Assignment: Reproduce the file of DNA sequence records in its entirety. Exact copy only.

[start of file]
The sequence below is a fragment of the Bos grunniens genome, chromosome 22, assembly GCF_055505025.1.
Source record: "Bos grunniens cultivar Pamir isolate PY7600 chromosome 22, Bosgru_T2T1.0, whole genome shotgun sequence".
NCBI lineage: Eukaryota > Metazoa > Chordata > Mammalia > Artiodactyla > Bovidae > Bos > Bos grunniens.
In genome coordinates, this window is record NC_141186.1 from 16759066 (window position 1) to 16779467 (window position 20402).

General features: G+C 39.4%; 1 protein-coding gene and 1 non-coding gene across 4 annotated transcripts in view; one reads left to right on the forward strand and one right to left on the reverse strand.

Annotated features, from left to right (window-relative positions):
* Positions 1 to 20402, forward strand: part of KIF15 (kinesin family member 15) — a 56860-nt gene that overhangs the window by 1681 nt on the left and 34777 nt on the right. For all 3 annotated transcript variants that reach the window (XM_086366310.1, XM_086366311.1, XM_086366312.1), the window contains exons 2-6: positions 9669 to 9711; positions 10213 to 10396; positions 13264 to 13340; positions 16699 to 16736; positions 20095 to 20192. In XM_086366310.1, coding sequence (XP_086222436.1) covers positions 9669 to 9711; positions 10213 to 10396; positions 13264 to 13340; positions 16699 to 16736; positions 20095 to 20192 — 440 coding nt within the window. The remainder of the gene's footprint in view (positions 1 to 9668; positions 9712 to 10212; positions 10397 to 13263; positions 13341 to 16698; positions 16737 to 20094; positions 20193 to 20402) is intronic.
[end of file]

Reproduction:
The sequence below is a fragment of the Bos grunniens genome, chromosome 22, assembly GCF_055505025.1.
Source record: "Bos grunniens cultivar Pamir isolate PY7600 chromosome 22, Bosgru_T2T1.0, whole genome shotgun sequence".
NCBI lineage: Eukaryota > Metazoa > Chordata > Mammalia > Artiodactyla > Bovidae > Bos > Bos grunniens.
In genome coordinates, this window is record NC_141186.1 from 16759066 (window position 1) to 16779467 (window position 20402).

General features: G+C 39.4%; 1 protein-coding gene and 1 non-coding gene across 4 annotated transcripts in view; one reads left to right on the forward strand and one right to left on the reverse strand.

Annotated features, from left to right (window-relative positions):
* Positions 1 to 20402, forward strand: part of KIF15 (kinesin family member 15) — a 56860-nt gene that overhangs the window by 1681 nt on the left and 34777 nt on the right. For all 3 annotated transcript variants that reach the window (XM_086366310.1, XM_086366311.1, XM_086366312.1), the window contains exons 2-6: positions 9669 to 9711; positions 10213 to 10396; positions 13264 to 13340; positions 16699 to 16736; positions 20095 to 20192. In XM_086366310.1, coding sequence (XP_086222436.1) covers positions 9669 to 9711; positions 10213 to 10396; positions 13264 to 13340; positions 16699 to 16736; positions 20095 to 20192 — 440 coding nt within the window. The remainder of the gene's footprint in view (positions 1 to 9668; positions 9712 to 10212; positions 10397 to 13263; positions 13341 to 16698; positions 16737 to 20094; positions 20193 to 20402) is intronic.